Rorer and his team started slow, tested the water and had a go at the franchise model, but things didn't pan out as planned. They learned a lot about what worked and what didn't, and eventually put franchising on hold. Today, Richard's Foodporium is still focused on growth, but a surge in the popularity of natural foods has shifted some of that focus to dealing with new competition in a crowded market.

"Back in the early 80s we were idealists and our dream were to bring natural food to the masses," Rorer said. "Well, we succeeded, but now it's coming back to bite us. For some reason, all of the major national natural food retailers have decided that Sarasota is the new mecca. In general, Florida was late to the natural food scene, but now the retailers are making up for it by piling into Sarasota. Something like a half dozen have either moved in or expanded in just the last year, in a market that already had some 40 different natural retailers. There's wealth here, but we don't have the rooftops to support this influx of natural retailers. I’m not convinced some of them did their proper due diligence, or knew that they were all entering such a small market at the same time. The market is now completely over-saturated, and is quite potentially the most hotly contested small market in the country. We'll survive, but there will undoubtedly be some attrition along the way."

Looking ahead, Rorer shared that he is starting to look at a possible exit strategy. He'll be 65 in January, has survived cancer and other health challenges, and would like to spend more time gardening, landscaping and pursuing some other entrepreneurial, as well as personal interests. He wants to remain involved in business, but would like to shift to being an investor rather than an operator. To that end, Rorer has started investing in some small startups as an angel investor and consultant to help aspiring entrepreneurs, as well as to keep his mind active and continue an income stream. Rorer also aspires to write a few books based on his remarkable journey from “wayward youth” to successful entrepreneur.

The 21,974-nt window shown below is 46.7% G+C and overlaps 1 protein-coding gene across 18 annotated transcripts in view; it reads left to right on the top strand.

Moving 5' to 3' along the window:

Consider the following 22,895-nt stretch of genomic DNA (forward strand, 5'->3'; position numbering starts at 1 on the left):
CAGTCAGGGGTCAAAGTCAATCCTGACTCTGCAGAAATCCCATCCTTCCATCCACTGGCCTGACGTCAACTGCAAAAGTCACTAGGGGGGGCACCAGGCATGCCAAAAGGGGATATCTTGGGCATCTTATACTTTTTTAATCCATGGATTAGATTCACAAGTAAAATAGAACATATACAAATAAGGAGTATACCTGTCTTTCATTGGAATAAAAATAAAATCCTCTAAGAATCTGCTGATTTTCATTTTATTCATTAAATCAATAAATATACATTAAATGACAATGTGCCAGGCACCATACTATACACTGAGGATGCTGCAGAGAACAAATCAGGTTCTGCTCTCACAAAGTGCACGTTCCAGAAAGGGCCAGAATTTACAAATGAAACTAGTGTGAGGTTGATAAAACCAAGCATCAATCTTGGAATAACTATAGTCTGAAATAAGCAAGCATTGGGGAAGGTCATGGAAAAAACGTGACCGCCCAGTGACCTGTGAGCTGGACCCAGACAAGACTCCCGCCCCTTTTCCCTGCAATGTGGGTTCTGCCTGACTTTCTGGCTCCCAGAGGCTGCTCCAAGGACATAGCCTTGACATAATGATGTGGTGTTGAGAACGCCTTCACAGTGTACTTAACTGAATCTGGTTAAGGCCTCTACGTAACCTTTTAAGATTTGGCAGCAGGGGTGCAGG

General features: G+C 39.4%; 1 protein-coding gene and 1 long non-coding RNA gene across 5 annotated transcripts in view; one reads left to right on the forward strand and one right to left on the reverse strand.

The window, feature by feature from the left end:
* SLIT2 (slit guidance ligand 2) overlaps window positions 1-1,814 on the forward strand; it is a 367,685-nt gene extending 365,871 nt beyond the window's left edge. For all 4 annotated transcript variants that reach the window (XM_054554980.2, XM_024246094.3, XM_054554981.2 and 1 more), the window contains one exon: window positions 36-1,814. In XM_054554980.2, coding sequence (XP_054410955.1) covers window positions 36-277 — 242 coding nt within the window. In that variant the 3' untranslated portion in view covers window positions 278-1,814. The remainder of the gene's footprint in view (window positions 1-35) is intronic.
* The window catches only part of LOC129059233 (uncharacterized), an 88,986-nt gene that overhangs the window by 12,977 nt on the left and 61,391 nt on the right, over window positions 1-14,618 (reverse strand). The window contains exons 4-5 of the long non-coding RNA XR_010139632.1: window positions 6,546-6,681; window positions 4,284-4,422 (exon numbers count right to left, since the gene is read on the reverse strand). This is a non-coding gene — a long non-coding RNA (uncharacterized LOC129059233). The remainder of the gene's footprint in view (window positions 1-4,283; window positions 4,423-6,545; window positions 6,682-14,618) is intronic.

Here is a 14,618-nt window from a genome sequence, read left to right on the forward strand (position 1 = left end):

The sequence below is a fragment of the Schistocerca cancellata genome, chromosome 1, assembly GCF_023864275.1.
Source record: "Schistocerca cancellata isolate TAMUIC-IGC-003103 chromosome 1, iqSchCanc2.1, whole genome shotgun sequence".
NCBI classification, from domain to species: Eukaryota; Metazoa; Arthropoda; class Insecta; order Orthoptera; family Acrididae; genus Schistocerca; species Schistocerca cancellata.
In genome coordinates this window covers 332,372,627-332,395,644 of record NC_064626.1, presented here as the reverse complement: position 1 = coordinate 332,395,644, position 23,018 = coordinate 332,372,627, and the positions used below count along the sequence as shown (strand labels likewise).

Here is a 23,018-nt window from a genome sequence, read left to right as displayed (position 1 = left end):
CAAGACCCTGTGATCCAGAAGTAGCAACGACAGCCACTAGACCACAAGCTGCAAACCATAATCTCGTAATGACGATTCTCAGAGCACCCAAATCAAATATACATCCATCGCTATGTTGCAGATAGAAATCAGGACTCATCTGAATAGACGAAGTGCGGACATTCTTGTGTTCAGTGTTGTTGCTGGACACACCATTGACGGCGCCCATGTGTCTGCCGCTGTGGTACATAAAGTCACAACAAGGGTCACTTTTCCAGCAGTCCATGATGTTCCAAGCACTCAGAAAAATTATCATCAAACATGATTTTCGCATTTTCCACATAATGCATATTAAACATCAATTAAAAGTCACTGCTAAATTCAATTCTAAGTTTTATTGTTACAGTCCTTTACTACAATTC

Rorer laughed, “Oh yes….I was more than a little bit of a delinquent as a kid. Always in trouble. I’d love to one day help youth at risk, in part by sharing my story of how I was able to turn my life around. People are always amazed when they hear my story, and often tell me I should write a book about it.”

Rorer offers up some insightful and honest advice for aspiring entrepreneurs looking to start their own business. "Before you leap into something because you think it's a good idea or that can make money doing it, I would do a lot of self-introspection. Ask yourself questions like, 'Am I really an entrepreneur? Am I really cut out to be a business owner? Do I have that mindset, and the necessary skills?’ These are big gut check questions. Owning your own business requires a lot of sacrifice and sweat equity. It takes perseverance and long hours. Before you jump in, make sure it's really for you. Additionally, ask yourself what you’re passionate about. What do you enjoy doing so much that it wouldn't be like work? You'll have days you're up and days you're down. On down days, you still want to be glad you're doing it. Also, you have to be willing to take risks. If you’re not, then I’d suggest avoid owning your own business. However, if you're passionate, willing to take risks and make sacrifices, there are few things as rewarding as owning your own business, and it will open many opportunities. I'm a big believer in creative visualization, and that we fully create our own life path. What we say, think, read and who we hang out with are all little parts of building who we are. Our choices all add up and tend to create our future path. If you have an idea and are passionate to own a business, then dream about it, visualize it and affirm it. See and feel yourself in that role. Over time, these thoughts will crystallize, bond with other elements on our path, and your dream will become your future reality."